JACK FLEER:
Paying you back.
JAMES B. HUNT:
The legislative counsel can only be as effective as the governor is standing behind him, being available, pushing, supporting him, but it is a very, very important position. I picked it very carefully and was very fortunate to have some great people doing it.
JACK FLEER:
Would you say it would be among the top two or three most important appointments you made?
JAMES B. HUNT:
Yes.

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JACK FLEER:
Governor, looking back over your sixteen years as governor, what do you see as the legacy of the Hunt administration?
JAMES B. HUNT:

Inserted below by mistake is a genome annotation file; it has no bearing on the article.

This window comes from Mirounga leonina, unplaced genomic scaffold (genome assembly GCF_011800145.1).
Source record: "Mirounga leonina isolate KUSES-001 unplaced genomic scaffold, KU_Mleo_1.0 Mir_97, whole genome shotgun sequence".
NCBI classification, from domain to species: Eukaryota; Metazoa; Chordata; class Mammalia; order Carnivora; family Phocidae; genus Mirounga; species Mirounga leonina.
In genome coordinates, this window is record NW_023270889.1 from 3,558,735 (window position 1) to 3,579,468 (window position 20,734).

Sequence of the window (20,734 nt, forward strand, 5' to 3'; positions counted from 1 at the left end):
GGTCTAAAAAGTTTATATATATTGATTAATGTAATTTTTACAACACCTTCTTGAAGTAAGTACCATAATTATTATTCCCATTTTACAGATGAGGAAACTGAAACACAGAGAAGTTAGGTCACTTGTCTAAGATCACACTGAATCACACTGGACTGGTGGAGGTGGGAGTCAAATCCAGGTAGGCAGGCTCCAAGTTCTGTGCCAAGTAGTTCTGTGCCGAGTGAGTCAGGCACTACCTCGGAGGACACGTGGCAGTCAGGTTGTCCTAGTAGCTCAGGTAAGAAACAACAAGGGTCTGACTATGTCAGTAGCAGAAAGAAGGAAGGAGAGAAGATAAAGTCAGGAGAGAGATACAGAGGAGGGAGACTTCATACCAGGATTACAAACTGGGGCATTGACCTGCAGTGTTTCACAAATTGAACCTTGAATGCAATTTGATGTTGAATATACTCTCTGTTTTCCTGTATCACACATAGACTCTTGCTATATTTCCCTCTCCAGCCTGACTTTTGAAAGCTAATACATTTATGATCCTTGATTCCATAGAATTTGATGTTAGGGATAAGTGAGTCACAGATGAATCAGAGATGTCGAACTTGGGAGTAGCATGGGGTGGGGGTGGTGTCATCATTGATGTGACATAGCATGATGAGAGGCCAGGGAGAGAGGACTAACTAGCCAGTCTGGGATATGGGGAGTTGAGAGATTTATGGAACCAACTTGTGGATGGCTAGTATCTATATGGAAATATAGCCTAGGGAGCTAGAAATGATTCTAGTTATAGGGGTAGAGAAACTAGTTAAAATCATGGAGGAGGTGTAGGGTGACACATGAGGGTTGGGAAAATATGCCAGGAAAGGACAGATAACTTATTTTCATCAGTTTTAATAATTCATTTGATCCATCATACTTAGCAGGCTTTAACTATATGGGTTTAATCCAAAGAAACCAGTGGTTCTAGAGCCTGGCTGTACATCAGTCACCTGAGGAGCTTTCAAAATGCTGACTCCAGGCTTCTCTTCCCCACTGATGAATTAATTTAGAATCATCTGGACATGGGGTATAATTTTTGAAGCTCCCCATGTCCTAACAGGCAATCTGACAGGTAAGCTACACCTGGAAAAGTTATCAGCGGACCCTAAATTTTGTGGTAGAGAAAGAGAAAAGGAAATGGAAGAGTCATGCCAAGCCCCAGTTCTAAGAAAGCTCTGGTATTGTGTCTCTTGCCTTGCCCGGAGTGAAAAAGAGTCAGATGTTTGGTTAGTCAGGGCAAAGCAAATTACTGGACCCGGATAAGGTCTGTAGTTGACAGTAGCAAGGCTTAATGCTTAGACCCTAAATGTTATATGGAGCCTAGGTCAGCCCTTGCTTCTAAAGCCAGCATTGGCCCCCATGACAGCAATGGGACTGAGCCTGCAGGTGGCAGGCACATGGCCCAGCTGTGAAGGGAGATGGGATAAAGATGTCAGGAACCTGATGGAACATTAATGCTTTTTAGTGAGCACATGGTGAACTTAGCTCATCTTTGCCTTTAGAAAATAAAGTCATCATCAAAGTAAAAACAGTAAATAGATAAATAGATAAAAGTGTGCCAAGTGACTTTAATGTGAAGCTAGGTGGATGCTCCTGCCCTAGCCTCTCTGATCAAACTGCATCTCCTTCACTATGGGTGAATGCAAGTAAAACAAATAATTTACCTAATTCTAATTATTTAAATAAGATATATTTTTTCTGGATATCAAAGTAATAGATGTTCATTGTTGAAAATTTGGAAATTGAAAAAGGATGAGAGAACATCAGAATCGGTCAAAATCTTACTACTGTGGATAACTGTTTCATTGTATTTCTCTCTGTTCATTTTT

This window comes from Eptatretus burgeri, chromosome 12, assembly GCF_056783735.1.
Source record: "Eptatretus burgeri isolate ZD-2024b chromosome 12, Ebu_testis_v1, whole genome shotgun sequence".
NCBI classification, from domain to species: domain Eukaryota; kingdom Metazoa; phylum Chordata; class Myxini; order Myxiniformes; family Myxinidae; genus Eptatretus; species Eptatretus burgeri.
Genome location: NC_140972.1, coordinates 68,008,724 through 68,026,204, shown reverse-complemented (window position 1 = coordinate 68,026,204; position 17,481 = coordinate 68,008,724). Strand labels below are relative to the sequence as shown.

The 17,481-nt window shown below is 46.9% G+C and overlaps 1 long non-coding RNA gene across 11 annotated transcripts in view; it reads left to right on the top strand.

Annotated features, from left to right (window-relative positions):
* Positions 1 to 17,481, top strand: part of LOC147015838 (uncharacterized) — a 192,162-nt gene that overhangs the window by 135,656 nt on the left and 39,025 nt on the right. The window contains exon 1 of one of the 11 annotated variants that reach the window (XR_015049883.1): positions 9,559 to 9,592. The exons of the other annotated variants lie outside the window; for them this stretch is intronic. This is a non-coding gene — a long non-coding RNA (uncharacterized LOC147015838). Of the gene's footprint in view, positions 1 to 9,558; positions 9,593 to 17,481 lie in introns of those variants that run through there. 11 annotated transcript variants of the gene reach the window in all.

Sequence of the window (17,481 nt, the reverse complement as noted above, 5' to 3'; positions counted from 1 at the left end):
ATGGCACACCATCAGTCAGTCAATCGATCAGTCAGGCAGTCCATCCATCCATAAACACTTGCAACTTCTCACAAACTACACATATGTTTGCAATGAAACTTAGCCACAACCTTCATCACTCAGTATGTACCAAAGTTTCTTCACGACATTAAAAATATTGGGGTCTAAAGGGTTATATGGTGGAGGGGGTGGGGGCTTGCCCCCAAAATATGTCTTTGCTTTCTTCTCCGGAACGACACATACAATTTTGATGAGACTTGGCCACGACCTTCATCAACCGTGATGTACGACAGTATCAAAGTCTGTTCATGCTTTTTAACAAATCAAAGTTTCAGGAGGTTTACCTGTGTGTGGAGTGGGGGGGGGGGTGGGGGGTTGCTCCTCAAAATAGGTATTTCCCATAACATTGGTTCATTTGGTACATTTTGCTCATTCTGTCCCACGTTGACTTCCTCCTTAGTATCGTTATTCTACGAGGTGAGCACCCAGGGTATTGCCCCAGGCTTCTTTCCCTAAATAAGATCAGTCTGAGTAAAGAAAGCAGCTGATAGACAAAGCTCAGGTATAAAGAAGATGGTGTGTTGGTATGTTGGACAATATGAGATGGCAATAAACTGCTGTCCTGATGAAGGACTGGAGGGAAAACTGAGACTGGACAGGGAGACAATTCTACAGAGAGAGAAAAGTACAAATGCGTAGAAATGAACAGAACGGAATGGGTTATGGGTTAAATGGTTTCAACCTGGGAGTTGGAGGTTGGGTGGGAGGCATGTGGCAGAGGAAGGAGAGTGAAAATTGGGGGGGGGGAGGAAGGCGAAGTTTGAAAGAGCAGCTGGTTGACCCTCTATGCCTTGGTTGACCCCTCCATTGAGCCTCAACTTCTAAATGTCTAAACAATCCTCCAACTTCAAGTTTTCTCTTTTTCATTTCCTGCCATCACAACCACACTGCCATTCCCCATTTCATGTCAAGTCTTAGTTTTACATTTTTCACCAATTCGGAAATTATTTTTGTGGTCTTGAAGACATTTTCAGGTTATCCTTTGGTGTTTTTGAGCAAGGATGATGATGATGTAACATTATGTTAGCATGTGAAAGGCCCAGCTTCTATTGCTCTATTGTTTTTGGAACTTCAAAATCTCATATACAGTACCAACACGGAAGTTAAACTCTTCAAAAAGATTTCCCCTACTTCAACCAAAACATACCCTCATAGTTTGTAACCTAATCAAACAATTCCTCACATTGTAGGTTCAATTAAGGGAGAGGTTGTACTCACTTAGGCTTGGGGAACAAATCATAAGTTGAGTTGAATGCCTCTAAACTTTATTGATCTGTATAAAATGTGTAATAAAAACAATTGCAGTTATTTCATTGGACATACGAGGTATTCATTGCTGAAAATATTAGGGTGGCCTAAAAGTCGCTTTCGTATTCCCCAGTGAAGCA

I think the main legacy would be education. It would be a focus on early childhood, Smart Start, kindergartens, primary reading programs, full-time assistants to help the teachers in grades one, two and three. The roles of some of them have changed but the major emphasis on the early years. I think I told you that I had the chap from the Rand Corporation in; David Griswold is that his name. What's his name, Jack?
JACK FLEER:
I don't know.
JAMES B. HUNT:
We were talking about the NAEP scores were coming up in the next couple of weeks, and of course you know an exceptional thing was happening with regard to that. Pretty amazing. Did I give you a copy of those latest NAEP scores?
JACK FLEER:
No. I haven't seen them. Let me turn this thing off.
JAMES B. HUNT: